populatePercentages();
    if(havePercentagesChanged()){
        Wire.send(_percentages, MAX_CHANNELS);
        // remember what we've sent
        for(byte i=0; i<MAX_CHANNELS; i++) _sentPercentages[i] = _percentages[i];
    }else{
        // everything is OK here, BUT nothing new...
        Wire.send(NO_NEW_DATA, 1);
    }
    
    digitalWrite(LED, HIGH);
}

void loop(){
    delay(100);
}


boolean havePercentagesChanged(){
    for(byte i=0; i<MAX_CHANNELS; i++) if(_percentages[i] != _sentPercentages[i]) return true;
    return false;
}

_________________________________________________________________

#define PPM_PIN	 2          // External Interrupt 0 - Input Capture Pin (PPM Rx signal reading)

const int TIMER_MULT =  F_CPU / 1000000;        // Ticks per MicroSec. PRESCALER is 1. Otherwise it should also appear here !

#define TIMER_COUNT TCNT1   // use TIMER 1, 16 bits  
const int MIN_VALID_PULSE = 900 * TIMER_MULT; //a valid pulse must be at least 900uS
const int MAX_VALID_PULSE = 2100 * TIMER_MULT; //a valid pulse must be less than  2100uS
const int MIN_PULSE = 1100 * TIMER_MULT; 
const int MAX_PULSE = 1900 * TIMER_MULT;
const double DELTA_PULSE_PERC = 200 / (double)(MAX_PULSE - MIN_PULSE);


volatile int8_t  _rx_ch = 0;
volatile int _pulses[MAX_CHANNELS];  // pulses width in ticks for performance. Finished array.
volatile int _currentPulses[MAX_CHANNELS + 1]; //array on which the actual work is done.

void setup_radio(){
    // PPM signal initialisation
    pinMode(PPM_PIN, INPUT);
    
    // TIMER 2   Pins 5 & 6  will have PPM disabled  TCNT2 increments every 16uS
    TCCR1A = 0x00;
    TCCR1B = 1 << CS10; // NO pre-scaling 
    TIMSK1 = 1 << TOIE1; //Timer1 Overflow Interrupt Enable
    
    // whenever there is a raise in the PPM signal, deal with it
    attachInterrupt(0, changeInSignalISR, RISING);
}

// Timer1 Overflow 
// this gets called every 65536 (16bit counter) x TIMER_MULT microsecs 
// this is 4096uS for a 16MZHz clock or 5888uS for a 11MHz clock
ISR(TIMER1_OVF_vect){
    // This is definitely more than a normal pulse(as long as the F_CPU < 25MHz) so we can consider this as a sync gap, between a new PPM signal
    _rx_ch = 0;
}

void changeInSignalISR(){
    if(_rx_ch >= 0) _currentPulses[_rx_ch ++] = TIMER_COUNT;  //pulse for one of the channels
    
    // always re-init the times as we always start counting "something" on a rising change
    TIMER_COUNT = 0;

    // this should be the last pulse, don't accept other pulses until we get a new SYNC signal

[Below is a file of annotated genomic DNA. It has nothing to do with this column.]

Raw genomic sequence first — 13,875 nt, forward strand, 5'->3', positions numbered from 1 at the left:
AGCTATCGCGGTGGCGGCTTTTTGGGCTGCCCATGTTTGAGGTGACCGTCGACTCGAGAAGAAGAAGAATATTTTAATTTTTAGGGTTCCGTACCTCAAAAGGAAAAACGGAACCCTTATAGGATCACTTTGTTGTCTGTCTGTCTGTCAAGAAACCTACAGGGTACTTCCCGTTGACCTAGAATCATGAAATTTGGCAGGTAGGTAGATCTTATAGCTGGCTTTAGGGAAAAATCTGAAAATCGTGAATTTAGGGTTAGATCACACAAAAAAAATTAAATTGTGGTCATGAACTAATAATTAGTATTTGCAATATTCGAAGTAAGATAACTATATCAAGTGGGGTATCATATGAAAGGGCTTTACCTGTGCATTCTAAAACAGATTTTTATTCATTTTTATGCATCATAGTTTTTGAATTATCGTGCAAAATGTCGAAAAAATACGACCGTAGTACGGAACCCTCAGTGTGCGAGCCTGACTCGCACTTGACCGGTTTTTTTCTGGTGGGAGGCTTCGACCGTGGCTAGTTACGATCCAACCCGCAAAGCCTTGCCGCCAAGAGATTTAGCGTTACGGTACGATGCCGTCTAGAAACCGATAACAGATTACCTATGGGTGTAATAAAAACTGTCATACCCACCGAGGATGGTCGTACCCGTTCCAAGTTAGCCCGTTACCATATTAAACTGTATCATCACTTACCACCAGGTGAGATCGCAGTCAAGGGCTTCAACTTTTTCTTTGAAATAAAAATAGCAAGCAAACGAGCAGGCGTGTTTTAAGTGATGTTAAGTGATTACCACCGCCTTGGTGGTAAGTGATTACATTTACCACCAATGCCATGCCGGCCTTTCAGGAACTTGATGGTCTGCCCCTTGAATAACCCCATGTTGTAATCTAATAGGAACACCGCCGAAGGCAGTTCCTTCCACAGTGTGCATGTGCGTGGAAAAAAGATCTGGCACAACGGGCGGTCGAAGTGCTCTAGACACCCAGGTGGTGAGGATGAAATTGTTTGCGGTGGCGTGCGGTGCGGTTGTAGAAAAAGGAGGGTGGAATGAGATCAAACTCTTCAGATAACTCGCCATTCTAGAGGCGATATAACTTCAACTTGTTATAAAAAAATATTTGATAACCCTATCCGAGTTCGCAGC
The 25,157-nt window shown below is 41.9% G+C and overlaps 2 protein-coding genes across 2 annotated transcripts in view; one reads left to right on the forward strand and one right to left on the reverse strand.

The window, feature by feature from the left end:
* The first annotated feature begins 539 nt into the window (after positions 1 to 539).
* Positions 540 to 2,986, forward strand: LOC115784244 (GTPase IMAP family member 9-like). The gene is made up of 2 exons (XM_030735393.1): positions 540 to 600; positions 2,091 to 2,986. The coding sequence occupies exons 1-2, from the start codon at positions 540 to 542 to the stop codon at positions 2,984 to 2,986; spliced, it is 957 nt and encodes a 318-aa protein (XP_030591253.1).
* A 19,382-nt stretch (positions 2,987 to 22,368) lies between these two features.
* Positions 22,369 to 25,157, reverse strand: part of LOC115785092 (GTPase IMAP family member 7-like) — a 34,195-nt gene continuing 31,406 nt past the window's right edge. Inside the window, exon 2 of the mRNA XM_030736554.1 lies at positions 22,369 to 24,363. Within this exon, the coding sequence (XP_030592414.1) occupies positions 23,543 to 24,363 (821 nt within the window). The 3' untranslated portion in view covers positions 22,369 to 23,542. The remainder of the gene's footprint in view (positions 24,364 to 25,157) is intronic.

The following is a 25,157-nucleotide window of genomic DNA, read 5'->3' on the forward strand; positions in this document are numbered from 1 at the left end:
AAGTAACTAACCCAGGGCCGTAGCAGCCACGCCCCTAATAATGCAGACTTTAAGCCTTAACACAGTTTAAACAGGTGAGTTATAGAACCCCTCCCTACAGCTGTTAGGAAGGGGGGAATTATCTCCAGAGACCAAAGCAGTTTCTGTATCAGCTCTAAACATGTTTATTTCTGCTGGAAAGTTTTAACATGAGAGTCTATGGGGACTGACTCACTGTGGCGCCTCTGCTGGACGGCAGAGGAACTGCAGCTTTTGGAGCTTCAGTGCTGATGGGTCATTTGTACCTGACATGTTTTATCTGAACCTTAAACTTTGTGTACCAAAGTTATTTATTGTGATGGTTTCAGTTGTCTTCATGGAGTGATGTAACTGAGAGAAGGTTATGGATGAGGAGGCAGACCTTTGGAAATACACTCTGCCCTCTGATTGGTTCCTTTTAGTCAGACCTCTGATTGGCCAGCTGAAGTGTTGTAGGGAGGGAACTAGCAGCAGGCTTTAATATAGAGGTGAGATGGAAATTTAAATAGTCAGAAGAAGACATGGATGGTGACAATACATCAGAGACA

if(_rx_ch > MAX_CHANNELS){
        _rx_ch = -1;
        // done with a signal, "publish" it
        for(byte i = 0; i<  MAX_CHANNELS; i ++) _pulses[i] = _currentPulses[i+1];
    }
}



void populatePercentages(){
    for(byte i=0; i < MAX_CHANNELS; i++){
        if((_pulses[i] > MIN_VALID_PULSE) && (_pulses[i] < MAX_VALID_PULSE)){
             _percentages[i] = constrain(int((_pulses[i] -  MIN_PULSE) * DELTA_PULSE_PERC), 0, 200);
        }else{
            _percentages[i] = BAD_VALUE_PERC; //ERROR
        }
    }
}


20Apr – turret and gun firing

Today I spent several long and frustrating hours trying to find a solution to drive the 2 turret and gun firing motors.

I had 3 controllers, a L293D based one, a pololu serial one and an standard RC ESC, and for some un-explained reason none of them worked…

So I decided to embark onto my first attempt at builing a H-Bridge from scratch!

Quite interesting task and, as usual, I’ve learnt a lot… but also, as usual, “experience is what you get when you don’t get what you want”… so the result is not satisfying…

Right before going to bed however, and after spending some more money ordering several brushed ESCs (I decided that L298 based motor controllers are a pain as too big and getting too hot, whereas for the same price you can get 10 times more Amps from a standard RC ESC !) I realised that I could salvage the old board from an old toy tank :

RX-5 based board from an older tank - only the motor controlling part is interestig...

18Apr – Mechanical upgrades

I’ll be quick today… my wife is waiting for me to go for a tea at Claridge’s… can’t make her wait… !

Today it’s all about some upgrades, or rather downgrades…

Yesterday everything was working quite well, but I noticed how hot the motor controllers get, mainly because the tank is so heavy ! The original battery doesn’t even work (great job Taigen, they left the same battery I guess from the plastic model, for ts 5-6Kg metal one !!!)  it basically runs out of juice in 30 seconds…

So I started replacing some of the metal parts with plastic ones, from this other tank that I bought 1 year ago.

Quite heavy....